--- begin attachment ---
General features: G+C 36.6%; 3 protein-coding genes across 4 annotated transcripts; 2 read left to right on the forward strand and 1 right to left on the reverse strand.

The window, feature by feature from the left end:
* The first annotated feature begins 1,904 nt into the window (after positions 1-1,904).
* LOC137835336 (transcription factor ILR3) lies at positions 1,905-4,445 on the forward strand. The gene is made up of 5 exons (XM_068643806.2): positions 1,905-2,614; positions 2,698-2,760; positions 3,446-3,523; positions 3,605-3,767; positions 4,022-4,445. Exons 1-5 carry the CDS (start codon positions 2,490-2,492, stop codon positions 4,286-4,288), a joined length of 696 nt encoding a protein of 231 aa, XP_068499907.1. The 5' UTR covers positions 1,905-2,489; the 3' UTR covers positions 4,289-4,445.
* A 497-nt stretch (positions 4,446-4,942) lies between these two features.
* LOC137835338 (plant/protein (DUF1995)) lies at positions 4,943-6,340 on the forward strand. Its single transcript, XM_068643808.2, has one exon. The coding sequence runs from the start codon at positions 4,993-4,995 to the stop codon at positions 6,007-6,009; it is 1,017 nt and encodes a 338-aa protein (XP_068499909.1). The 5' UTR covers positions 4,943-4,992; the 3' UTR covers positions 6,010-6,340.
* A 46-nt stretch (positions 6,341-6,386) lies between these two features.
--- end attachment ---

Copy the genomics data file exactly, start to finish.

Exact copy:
General features: G+C 36.6%; 3 protein-coding genes across 4 annotated transcripts; 2 read left to right on the forward strand and 1 right to left on the reverse strand.

The window, feature by feature from the left end:
* The first annotated feature begins 1,904 nt into the window (after positions 1-1,904).
* LOC137835336 (transcription factor ILR3) lies at positions 1,905-4,445 on the forward strand. The gene is made up of 5 exons (XM_068643806.2): positions 1,905-2,614; positions 2,698-2,760; positions 3,446-3,523; positions 3,605-3,767; positions 4,022-4,445. Exons 1-5 carry the CDS (start codon positions 2,490-2,492, stop codon positions 4,286-4,288), a joined length of 696 nt encoding a protein of 231 aa, XP_068499907.1. The 5' UTR covers positions 1,905-2,489; the 3' UTR covers positions 4,289-4,445.
* A 497-nt stretch (positions 4,446-4,942) lies between these two features.
* LOC137835338 (plant/protein (DUF1995)) lies at positions 4,943-6,340 on the forward strand. Its single transcript, XM_068643808.2, has one exon. The coding sequence runs from the start codon at positions 4,993-4,995 to the stop codon at positions 6,007-6,009; it is 1,017 nt and encodes a 338-aa protein (XP_068499909.1). The 5' UTR covers positions 4,943-4,992; the 3' UTR covers positions 6,010-6,340.
* A 46-nt stretch (positions 6,341-6,386) lies between these two features.